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Why Are Rainforests Important? 

Rainforests surpass other ecosystems when it comes to the amount of rainfall, accommodating about half the total species of flora and fauna. But there's more to why rainforests are important. The article covers the varied kinds of rainforests and dives into the necessity for their preservation. It also discusses the threats they face and the strategies for their conservation.

What is a rainforest?  

rainforest daytime
Photo by CRYSTAL MIRALLEGRO on Unsplash.

Rainforests, the biomes experiencing the highest annual rainfall, stand as one of the earth's most intricate and ancient ecosystems, hosting many plant and animal species. These valuable habitats fall into two categories - tropical and temperate rainforests.

While both showcase significant rainfall, tropical rainforests hold a warmth that temperate rainforests lack. Regrettably, most temperate rainforests have suffered destruction and constitute only 0.3% of our planet's surface.

Tropical rainforests provide habitats of dense vegetation, large trees, and vibrant greenery in the equator region. However, the soils of these areas, Oxisols and Ultisols, tend to be rich in rainfall but poor in nutrients due to excessive nutrient utilization by the local flora.

Conversely, temperate forest soils are nutrient-rich. They primarily comprise Andisols, formed from volcanic ash residues; Spodosols, a light, sandy variety; and nutrient-dense Alfisols.

A substantial 40% to 75% of the world's biotic species call rainforests home. A single hectare of rainforest can house as many as 42,000 insect species, 1,500 varieties of higher plants, and 807 trees spanning 313 species. Moreover, it's plausible that millions of yet-to-be-discovered plant, animal, and microbe species reside within these lush biomes.

The five major regions in the world with tropical forests are tropical America, Africa, Southeast Asia, New Guinea, and Madagascar. Some smaller tropical forests exist in Australia. Antarctica is the only region without a rainforest. 

What is the significance of rainforests?   

1. Protects Diverse Biodiversity.

hornbill in rainforest
Photo by Anna Tarazevich on Pexels.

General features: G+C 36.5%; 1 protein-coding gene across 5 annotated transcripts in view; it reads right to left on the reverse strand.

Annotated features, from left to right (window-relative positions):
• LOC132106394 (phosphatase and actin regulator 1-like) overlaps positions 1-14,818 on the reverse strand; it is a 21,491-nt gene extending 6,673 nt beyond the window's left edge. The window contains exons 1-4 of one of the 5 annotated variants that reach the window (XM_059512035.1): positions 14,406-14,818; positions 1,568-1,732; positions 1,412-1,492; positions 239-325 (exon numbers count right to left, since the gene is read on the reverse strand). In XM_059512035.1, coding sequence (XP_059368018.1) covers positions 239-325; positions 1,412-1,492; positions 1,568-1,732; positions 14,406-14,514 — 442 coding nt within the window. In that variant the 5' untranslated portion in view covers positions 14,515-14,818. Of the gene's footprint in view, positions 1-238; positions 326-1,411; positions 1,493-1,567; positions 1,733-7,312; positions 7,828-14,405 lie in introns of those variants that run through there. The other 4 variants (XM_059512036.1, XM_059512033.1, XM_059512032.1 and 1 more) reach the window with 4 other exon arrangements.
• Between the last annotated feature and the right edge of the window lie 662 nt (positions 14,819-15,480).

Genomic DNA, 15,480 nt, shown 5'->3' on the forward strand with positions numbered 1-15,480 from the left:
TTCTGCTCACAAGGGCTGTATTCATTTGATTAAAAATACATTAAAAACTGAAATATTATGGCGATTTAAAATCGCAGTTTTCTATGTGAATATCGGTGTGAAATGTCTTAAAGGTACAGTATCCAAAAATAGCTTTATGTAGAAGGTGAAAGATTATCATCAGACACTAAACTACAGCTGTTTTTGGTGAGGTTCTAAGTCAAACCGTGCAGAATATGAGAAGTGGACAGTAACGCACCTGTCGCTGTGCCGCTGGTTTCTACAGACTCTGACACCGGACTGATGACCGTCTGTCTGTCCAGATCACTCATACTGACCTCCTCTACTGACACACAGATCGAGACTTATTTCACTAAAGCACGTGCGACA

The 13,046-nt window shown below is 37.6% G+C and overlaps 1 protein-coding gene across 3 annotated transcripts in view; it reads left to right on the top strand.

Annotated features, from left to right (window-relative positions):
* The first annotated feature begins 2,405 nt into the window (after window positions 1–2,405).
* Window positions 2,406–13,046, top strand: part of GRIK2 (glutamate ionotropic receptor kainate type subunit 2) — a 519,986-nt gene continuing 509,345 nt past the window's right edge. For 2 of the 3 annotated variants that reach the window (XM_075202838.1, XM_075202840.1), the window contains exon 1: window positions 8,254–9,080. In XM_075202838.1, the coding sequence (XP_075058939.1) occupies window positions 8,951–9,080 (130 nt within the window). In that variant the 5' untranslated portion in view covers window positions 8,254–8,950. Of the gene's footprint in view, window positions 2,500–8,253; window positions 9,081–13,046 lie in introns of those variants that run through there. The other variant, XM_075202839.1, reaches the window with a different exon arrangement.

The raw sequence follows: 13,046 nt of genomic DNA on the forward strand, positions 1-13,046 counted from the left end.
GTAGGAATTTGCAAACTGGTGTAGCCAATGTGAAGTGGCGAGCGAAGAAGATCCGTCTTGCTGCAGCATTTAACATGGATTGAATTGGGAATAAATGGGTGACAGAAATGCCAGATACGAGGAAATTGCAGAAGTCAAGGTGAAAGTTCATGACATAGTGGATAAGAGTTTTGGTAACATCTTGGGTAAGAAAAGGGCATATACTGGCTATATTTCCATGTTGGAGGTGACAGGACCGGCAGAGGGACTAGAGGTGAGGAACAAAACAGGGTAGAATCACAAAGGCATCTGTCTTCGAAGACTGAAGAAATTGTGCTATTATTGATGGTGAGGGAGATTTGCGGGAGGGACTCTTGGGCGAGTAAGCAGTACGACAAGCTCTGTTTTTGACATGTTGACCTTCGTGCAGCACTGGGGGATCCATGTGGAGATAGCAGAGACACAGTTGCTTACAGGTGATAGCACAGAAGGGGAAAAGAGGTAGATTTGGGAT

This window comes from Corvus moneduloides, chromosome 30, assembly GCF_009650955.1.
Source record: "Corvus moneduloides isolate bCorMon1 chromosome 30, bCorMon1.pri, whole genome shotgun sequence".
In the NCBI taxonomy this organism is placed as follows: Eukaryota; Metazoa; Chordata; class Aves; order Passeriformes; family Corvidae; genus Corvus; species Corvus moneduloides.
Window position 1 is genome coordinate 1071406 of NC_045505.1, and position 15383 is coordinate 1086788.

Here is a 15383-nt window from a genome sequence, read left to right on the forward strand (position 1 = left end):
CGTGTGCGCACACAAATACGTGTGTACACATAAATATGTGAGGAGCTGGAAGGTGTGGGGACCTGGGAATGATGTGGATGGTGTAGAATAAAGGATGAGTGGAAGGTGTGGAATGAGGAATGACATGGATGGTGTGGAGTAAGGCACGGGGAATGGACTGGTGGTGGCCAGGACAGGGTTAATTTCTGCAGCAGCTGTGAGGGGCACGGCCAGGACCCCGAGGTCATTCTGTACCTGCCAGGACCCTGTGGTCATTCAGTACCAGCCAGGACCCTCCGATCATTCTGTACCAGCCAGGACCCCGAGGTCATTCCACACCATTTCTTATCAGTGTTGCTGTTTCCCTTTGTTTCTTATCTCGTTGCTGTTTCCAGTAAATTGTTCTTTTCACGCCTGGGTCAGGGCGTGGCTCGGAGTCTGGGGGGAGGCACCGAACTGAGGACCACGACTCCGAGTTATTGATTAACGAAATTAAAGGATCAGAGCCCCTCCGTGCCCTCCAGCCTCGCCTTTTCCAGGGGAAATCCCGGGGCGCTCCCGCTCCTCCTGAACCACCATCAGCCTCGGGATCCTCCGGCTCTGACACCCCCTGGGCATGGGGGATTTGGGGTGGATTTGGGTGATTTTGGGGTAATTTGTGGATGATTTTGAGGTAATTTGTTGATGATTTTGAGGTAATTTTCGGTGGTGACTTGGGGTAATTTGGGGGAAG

About 80% of the world’s documented plants and animals live in rainforests. These forests have various layers that support many species. For instance, tall trees with large canopies provide food and shelter to sloths and toucans.

Birds, reptiles, birds, and jaguars live in the middle layer of a rainforest, while insects, fungi, and microorganisms inhabit the forest floor. The loss of the rainforest ecosystem means thousands of species lose their home and chance for survival.

Rainforests are a biological treasure trove. Their enormous biodiversity ensures the cycle of life continues. They have existed for millions of years, facilitating the evolution of various species, and will continue to do so as long as we protect the ecosystem.   

2. Rainforests Control Erosion and Flooding.

Rainforests soak up excess rainwater, preventing runoff and erosion. Their high water retention ability controls the amount and timing of the water released into groundwater and nearby waterways. 

The dense canopy and root network slow down rainfall, reducing its impact on the ground. The forest floor has more time to absorb rainwater because it doesn’t hit the ground directly. Also, dense root networks prevent soil runoff during heavy rainfall by binding the soil together. 

Rainforest plants, trees, and grasses act as sponges by absorbing and holding water. Buffering rainfall reduces the chances of contaminated and polluted water entering streams, lakes, and rivers, protecting aquatic animals and plants.

They also have a high rate of evaporation and transpiration. The plants release water stored through their pores back into the atmosphere, reducing the chances of flooding and erosion.

3. They Produce Oxygen.

tropical rainforest
Photo by Vyacheslav Argenberg on Wikimedia Commons licensed under CC BY 4.0 (Cropped from original).

People often refer to rainforests as the lungs of the earth because of the significant amount of oxygen they produce. Rainforests are important because they produce up to 20% of the world’s oxygen. They do this through a process called photosynthesis. 

Most of the world’s plants do this, but the rainforest has a significant impact because it has denser vegetation and trees. The trees absorb carbon dioxide and release it into the atmosphere as the oxygen we breathe in.